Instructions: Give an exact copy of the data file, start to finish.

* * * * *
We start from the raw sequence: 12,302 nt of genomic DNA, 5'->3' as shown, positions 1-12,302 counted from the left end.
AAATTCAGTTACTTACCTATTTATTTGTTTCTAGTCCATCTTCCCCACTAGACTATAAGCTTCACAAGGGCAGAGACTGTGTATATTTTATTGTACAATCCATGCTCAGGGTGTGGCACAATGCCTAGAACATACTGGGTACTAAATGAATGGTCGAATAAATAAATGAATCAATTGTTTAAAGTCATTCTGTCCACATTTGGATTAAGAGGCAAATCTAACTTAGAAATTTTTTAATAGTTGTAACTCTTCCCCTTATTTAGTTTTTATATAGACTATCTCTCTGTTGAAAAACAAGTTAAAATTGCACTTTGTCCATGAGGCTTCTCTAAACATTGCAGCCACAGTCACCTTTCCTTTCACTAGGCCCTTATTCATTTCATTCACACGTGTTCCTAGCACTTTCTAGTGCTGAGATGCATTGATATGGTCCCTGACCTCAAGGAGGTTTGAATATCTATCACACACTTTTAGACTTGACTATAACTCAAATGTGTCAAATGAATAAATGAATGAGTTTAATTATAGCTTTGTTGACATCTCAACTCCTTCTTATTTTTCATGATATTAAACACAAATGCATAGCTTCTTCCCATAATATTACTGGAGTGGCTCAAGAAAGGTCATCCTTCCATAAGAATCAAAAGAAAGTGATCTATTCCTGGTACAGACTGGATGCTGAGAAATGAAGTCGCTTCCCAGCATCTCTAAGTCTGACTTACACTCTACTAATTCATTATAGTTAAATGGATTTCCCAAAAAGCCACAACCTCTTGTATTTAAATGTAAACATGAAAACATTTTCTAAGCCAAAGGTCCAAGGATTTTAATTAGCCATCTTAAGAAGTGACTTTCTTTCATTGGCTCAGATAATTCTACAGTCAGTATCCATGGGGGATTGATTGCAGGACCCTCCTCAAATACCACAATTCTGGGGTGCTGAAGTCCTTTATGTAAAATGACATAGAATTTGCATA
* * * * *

We start from the raw sequence: 12,302 nt of genomic DNA, 5'->3' as shown, positions 1-12,302 counted from the left end.
AAATTCAGTTACTTACCTATTTATTTGTTTCTAGTCCATCTTCCCCACTAGACTATAAGCTTCACAAGGGCAGAGACTGTGTATATTTTATTGTACAATCCATGCTCAGGGTGTGGCACAATGCCTAGAACATACTGGGTACTAAATGAATGGTCGAATAAATAAATGAATCAATTGTTTAAAGTCATTCTGTCCACATTTGGATTAAGAGGCAAATCTAACTTAGAAATTTTTTAATAGTTGTAACTCTTCCCCTTATTTAGTTTTTATATAGACTATCTCTCTGTTGAAAAACAAGTTAAAATTGCACTTTGTCCATGAGGCTTCTCTAAACATTGCAGCCACAGTCACCTTTCCTTTCACTAGGCCCTTATTCATTTCATTCACACGTGTTCCTAGCACTTTCTAGTGCTGAGATGCATTGATATGGTCCCTGACCTCAAGGAGGTTTGAATATCTATCACACACTTTTAGACTTGACTATAACTCAAATGTGTCAAATGAATAAATGAATGAGTTTAATTATAGCTTTGTTGACATCTCAACTCCTTCTTATTTTTCATGATATTAAACACAAATGCATAGCTTCTTCCCATAATATTACTGGAGTGGCTCAAGAAAGGTCATCCTTCCATAAGAATCAAAAGAAAGTGATCTATTCCTGGTACAGACTGGATGCTGAGAAATGAAGTCGCTTCCCAGCATCTCTAAGTCTGACTTACACTCTACTAATTCATTATAGTTAAATGGATTTCCCAAAAAGCCACAACCTCTTGTATTTAAATGTAAACATGAAAACATTTTCTAAGCCAAAGGTCCAAGGATTTTAATTAGCCATCTTAAGAAGTGACTTTCTTTCATTGGCTCAGATAATTCTACAGTCAGTATCCATGGGGGATTGATTGCAGGACCCTCCTCAAATACCACAATTCTGGGGTGCTGAAGTCCTTTATGTAAAATGACATAGAATTTGCATA